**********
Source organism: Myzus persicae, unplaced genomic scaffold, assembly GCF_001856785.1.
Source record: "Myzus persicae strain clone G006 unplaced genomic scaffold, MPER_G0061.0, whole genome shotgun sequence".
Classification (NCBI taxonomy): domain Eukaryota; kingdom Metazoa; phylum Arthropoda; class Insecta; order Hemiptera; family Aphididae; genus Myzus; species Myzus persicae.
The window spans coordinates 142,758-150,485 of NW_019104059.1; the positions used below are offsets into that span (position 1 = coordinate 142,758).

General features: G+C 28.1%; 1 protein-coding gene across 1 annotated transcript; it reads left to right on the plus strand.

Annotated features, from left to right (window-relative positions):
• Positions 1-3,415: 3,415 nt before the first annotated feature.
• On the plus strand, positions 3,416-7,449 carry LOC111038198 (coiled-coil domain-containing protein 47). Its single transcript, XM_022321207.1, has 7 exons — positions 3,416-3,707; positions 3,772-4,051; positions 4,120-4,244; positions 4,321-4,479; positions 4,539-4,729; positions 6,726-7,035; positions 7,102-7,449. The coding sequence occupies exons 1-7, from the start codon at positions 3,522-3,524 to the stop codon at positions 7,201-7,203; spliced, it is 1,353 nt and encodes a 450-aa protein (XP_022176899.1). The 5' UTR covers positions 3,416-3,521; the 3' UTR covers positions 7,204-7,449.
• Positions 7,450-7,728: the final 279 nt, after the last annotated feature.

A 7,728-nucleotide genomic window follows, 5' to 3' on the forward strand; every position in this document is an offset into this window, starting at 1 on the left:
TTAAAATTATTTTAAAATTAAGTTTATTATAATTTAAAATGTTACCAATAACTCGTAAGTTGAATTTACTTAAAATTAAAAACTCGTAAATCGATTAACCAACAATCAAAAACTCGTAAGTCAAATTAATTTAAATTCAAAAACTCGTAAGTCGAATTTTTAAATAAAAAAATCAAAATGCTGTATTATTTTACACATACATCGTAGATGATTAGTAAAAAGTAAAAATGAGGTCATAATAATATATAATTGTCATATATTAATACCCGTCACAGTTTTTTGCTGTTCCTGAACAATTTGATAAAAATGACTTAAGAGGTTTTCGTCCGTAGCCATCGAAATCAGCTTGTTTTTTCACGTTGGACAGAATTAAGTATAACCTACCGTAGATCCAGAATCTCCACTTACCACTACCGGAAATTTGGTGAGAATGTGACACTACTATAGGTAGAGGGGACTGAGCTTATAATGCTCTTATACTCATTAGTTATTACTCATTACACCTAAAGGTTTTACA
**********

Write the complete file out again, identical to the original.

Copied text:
Source organism: Myzus persicae, unplaced genomic scaffold, assembly GCF_001856785.1.
Source record: "Myzus persicae strain clone G006 unplaced genomic scaffold, MPER_G0061.0, whole genome shotgun sequence".
Classification (NCBI taxonomy): domain Eukaryota; kingdom Metazoa; phylum Arthropoda; class Insecta; order Hemiptera; family Aphididae; genus Myzus; species Myzus persicae.
The window spans coordinates 142,758-150,485 of NW_019104059.1; the positions used below are offsets into that span (position 1 = coordinate 142,758).

General features: G+C 28.1%; 1 protein-coding gene across 1 annotated transcript; it reads left to right on the plus strand.

Annotated features, from left to right (window-relative positions):
• Positions 1-3,415: 3,415 nt before the first annotated feature.
• On the plus strand, positions 3,416-7,449 carry LOC111038198 (coiled-coil domain-containing protein 47). Its single transcript, XM_022321207.1, has 7 exons — positions 3,416-3,707; positions 3,772-4,051; positions 4,120-4,244; positions 4,321-4,479; positions 4,539-4,729; positions 6,726-7,035; positions 7,102-7,449. The coding sequence occupies exons 1-7, from the start codon at positions 3,522-3,524 to the stop codon at positions 7,201-7,203; spliced, it is 1,353 nt and encodes a 450-aa protein (XP_022176899.1). The 5' UTR covers positions 3,416-3,521; the 3' UTR covers positions 7,204-7,449.
• Positions 7,450-7,728: the final 279 nt, after the last annotated feature.

A 7,728-nucleotide genomic window follows, 5' to 3' on the forward strand; every position in this document is an offset into this window, starting at 1 on the left:
TTAAAATTATTTTAAAATTAAGTTTATTATAATTTAAAATGTTACCAATAACTCGTAAGTTGAATTTACTTAAAATTAAAAACTCGTAAATCGATTAACCAACAATCAAAAACTCGTAAGTCAAATTAATTTAAATTCAAAAACTCGTAAGTCGAATTTTTAAATAAAAAAATCAAAATGCTGTATTATTTTACACATACATCGTAGATGATTAGTAAAAAGTAAAAATGAGGTCATAATAATATATAATTGTCATATATTAATACCCGTCACAGTTTTTTGCTGTTCCTGAACAATTTGATAAAAATGACTTAAGAGGTTTTCGTCCGTAGCCATCGAAATCAGCTTGTTTTTTCACGTTGGACAGAATTAAGTATAACCTACCGTAGATCCAGAATCTCCACTTACCACTACCGGAAATTTGGTGAGAATGTGACACTACTATAGGTAGAGGGGACTGAGCTTATAATGCTCTTATACTCATTAGTTATTACTCATTACACCTAAAGGTTTTACA